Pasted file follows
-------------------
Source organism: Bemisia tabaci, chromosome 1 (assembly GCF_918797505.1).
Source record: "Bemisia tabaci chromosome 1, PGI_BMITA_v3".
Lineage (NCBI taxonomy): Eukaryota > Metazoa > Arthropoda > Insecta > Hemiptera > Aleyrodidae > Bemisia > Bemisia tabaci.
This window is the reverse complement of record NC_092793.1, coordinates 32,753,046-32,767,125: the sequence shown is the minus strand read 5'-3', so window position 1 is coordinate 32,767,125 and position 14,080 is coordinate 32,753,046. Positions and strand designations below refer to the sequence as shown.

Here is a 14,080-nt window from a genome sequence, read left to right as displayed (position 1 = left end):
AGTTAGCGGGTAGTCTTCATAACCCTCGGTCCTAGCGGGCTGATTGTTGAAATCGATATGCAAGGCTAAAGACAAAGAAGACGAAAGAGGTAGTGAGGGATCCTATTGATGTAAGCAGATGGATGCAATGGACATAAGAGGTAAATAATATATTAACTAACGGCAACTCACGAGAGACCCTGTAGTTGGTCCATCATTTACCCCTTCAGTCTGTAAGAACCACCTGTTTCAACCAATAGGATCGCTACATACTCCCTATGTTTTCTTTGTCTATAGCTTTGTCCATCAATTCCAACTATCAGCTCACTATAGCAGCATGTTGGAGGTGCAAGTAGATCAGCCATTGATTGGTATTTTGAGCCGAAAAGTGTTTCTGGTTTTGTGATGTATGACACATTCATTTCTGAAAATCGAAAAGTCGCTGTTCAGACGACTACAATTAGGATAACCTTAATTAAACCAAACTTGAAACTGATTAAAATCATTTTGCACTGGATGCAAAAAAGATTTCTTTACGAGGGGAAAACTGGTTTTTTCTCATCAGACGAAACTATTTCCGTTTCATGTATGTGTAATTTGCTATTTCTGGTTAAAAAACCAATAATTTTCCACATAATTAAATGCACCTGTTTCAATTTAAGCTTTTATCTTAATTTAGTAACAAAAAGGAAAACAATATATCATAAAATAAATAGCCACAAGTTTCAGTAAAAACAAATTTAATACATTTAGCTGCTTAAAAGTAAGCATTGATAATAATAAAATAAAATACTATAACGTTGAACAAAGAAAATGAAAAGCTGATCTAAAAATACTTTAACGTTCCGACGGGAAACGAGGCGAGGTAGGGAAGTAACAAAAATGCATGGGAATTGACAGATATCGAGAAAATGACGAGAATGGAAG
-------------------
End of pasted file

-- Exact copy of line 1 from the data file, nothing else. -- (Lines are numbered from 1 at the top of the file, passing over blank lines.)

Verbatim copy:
Source organism: Bemisia tabaci, chromosome 1 (assembly GCF_918797505.1).